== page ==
Source: Review copies of the books were provided by the publisher through NetGalley.
What follows is a list of some books I've been struggling to finish for the past few months. One is by a new-to-me author, while the rest are from authors I enjoy and series I love. The thing they have in common is how disappointing they were, and that all of them are Contemporary Romances. Instead of writing individual posts for each, I've decided to list them here because life is too short to waste it on bad books, and I already spent too much time on these.
After the Storm by Amy Knupp
Penn gets seriously hurt while trying to save Nadia from a storm. He’s a firefighter and rescuing people is his job, so the injury and the pain make it impossible for him to work. They know each other because they tried to date, but she kept cancelling because of her work. So he labels her a workaholic, and deems her unworthy of his attention. But she feels so guilty that she keeps trying to take care of him.
Nadia’s journey is about learning to balance her life, or to work less and love more. I have a problem with a book that portrays a heroine whose main flaw is that she is committed to her work to the point of giving is preference over her romantic life. To be fair, his journey is adapting to not being able to do his job, so there are some similarities between them. But while his work ethic makes him heroic, hers makes her flawed and not worth the trouble. I believe that we should learn how to balance every aspect of our lives, but I don’t like double standards.
Return to Willow Lake by Susan Wiggs
Zach and Willow grew up together and were best friends in school. But then life happened and it brought them apart. They reunite during a wedding, and have a one-night-stand. She goes back to her life, which includes a boyfriend and father she wants to impress, and he stays in Willow Lake wondering what happened. Then her mother gets pregnant and she has to go back.
The first thing that bothered me was that Zach, who has been ugly ever since we met him in the first book, suddenly grows into a hunk. The rules of romance demand that its heroes be gorgeous, so Zach got an extreme makeover. I thought it was a missed opportunity to push some genre boundaries, unfair to the character and a boring to me as a reader who wishes authors took more risks.
Sonnet was whiny, spineless and completely different from the girl we used to know. She cheats on her boyfriend and bends over backwards to please a father who never wanted her, and is only using her to further his career.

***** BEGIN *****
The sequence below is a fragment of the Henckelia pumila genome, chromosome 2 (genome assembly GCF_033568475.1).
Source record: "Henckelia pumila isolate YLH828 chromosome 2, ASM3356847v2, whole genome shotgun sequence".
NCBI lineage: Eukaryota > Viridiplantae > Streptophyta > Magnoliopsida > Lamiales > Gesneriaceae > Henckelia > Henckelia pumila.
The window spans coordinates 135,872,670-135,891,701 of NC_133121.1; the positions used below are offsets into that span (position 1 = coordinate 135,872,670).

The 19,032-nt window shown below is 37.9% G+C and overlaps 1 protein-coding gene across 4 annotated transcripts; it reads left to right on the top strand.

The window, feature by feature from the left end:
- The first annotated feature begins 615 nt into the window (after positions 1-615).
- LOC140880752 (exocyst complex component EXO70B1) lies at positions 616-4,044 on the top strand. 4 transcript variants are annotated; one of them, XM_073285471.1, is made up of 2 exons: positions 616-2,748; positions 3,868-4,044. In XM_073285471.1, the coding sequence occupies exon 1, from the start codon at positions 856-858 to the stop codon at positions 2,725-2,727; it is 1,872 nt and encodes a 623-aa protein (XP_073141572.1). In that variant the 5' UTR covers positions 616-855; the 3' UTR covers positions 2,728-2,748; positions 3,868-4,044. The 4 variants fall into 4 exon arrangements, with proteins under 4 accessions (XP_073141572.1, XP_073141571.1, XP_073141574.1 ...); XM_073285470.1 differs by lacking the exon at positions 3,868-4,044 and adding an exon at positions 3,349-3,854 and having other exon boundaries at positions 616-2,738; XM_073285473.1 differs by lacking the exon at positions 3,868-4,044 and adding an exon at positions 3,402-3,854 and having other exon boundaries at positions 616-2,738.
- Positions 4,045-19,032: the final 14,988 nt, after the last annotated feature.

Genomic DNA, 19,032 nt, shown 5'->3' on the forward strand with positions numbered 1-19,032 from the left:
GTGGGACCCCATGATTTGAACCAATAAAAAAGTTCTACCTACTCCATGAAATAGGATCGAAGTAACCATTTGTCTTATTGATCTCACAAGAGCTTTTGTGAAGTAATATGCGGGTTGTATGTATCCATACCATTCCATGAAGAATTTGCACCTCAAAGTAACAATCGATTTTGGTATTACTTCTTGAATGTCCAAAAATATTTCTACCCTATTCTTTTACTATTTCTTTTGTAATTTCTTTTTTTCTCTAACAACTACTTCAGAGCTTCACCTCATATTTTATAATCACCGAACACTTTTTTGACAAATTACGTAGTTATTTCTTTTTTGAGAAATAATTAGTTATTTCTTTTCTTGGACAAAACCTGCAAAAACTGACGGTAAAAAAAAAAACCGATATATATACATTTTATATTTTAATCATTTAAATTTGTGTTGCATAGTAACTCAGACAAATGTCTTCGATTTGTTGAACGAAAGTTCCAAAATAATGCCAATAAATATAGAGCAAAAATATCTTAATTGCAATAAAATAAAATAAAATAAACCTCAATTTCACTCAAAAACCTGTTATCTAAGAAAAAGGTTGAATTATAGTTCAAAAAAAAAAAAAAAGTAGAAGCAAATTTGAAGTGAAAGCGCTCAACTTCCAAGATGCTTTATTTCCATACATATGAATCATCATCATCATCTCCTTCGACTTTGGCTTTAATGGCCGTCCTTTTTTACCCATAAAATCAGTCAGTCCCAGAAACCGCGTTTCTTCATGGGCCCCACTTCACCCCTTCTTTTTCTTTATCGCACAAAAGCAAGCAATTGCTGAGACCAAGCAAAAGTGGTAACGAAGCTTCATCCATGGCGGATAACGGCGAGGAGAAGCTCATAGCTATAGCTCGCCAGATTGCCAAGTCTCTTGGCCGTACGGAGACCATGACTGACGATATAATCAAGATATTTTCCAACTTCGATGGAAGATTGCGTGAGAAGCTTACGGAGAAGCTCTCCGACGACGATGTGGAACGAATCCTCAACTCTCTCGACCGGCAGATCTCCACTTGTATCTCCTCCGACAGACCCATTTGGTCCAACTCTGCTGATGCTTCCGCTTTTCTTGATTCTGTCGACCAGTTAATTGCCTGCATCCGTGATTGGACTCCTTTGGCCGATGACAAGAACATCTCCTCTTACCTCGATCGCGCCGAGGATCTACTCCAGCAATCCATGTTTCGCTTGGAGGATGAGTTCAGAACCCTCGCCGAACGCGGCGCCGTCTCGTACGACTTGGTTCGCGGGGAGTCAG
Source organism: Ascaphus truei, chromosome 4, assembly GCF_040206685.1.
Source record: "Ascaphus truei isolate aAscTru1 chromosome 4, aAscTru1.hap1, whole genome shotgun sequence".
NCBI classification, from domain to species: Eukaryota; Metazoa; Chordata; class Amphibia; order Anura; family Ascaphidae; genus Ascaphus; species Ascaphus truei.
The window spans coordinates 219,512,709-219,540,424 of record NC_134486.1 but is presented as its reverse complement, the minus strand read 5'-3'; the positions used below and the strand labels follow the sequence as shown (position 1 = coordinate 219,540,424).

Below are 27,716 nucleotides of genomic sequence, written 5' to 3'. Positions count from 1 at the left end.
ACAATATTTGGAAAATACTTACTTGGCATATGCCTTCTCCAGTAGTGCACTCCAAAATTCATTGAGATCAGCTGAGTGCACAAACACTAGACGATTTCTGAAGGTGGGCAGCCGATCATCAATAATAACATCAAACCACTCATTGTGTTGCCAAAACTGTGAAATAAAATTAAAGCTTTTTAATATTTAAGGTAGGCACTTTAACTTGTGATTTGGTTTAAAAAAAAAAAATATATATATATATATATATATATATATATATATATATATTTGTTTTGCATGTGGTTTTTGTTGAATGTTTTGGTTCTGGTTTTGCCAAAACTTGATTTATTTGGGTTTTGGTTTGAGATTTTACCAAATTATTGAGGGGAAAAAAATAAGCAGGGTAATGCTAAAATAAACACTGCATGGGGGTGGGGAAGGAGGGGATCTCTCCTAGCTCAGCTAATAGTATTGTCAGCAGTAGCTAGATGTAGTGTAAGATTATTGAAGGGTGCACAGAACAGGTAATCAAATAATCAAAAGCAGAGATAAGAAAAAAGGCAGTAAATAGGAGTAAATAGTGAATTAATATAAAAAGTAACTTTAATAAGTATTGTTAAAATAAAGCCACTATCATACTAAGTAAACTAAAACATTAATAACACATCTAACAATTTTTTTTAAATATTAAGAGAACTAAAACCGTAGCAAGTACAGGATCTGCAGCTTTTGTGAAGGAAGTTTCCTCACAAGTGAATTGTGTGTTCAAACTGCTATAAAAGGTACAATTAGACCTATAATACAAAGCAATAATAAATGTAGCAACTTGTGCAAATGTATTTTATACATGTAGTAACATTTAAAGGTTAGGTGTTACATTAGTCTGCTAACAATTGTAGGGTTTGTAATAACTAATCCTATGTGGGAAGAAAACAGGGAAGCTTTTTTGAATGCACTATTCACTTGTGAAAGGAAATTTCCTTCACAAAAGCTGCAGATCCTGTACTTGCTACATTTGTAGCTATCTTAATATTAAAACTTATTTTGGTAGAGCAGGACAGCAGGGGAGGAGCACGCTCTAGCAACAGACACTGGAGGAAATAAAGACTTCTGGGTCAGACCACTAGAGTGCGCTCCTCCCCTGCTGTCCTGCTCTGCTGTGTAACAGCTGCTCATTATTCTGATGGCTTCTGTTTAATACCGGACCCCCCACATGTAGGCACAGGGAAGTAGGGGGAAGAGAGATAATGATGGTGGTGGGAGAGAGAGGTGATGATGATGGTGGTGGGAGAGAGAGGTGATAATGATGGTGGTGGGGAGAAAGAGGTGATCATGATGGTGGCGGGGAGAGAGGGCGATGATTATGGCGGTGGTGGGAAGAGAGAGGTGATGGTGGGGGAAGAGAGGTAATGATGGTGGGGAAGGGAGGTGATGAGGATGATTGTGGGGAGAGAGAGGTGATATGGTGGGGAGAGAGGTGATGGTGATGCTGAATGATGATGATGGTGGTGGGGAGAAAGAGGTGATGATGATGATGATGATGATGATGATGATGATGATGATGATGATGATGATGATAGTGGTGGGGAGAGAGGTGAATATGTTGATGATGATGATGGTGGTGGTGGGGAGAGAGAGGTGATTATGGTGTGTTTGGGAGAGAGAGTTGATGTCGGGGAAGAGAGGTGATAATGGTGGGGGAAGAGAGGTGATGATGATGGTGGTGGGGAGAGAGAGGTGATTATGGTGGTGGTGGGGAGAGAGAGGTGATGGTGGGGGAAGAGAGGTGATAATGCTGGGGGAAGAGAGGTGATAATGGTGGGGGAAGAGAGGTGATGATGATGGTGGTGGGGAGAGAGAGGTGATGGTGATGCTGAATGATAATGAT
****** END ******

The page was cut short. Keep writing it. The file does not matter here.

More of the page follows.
We have two main characters that are unrecognizable and whose chemistry has always been strong, but only as friends. In fact, they almost feel like siblings. So add a rather unpleasant romance to the list of reasons why I couldn't finish the book.
Barefoot in the Rain by Roxanne St. Claire
The prologue was fantastic and when I read it I was sure the book was a keeper. Jocelyn and Will were best friends, but when their relationship was about to become something more, her father got in the way. She left town and never came back. That is until now, when a scandal forces her to go into hiding and to seek refuge in her hometown.
I had two issues with this book: the plot was bland and the main characters didn't have chemistry between them. Barefoot in the Rain is a mediocre book with a great start, and that is the best I can say about it.
My Kind of Christmas by Robyn Carr
The book wasn't only disappointing, it was borderline infuriating. The setting is a bit ridiculous -- the hero’s friend dies, and he decides that the only way to take care of his widow is to marry her. I guess this is a way to portray the hero as honorable and selfless, but instead he came across as an idiot.
However, that’s not the reason why I didn't finish it. There’s a little girl in town, she’s poor and her face is scarred. Her father is unemployed, and the mother is helpless. So of course our heroine takes one look at the girl and decides to help her get a new face. This girl is nothing but a prop. The only reason she’s in the book is to make the heroine look good; a heroine who’s young and doesn't know what she’s doing. Of course this is a Christmas story, so the miracle is guaranteed, but using a kid’s misery as a cheap plot device is offensive.
My Kind of Christmas is one of the worst books in the series. The plot was contrived, the characters annoying, and the romance lacked emotion. Read A Virgin River Christmas instead.
I expected more from every single one of these books. There’s no excuse for such poor storytelling, weak stories, offensive plot devices and flat characters. Contemporary Romance is currently one of the most successful sub-genres, but it seems like all I see is the same formula repeated over and over. Success and quality shouldn't be mutually exclusive. Are we willing to sacrifice great storytelling in order to get more of the same?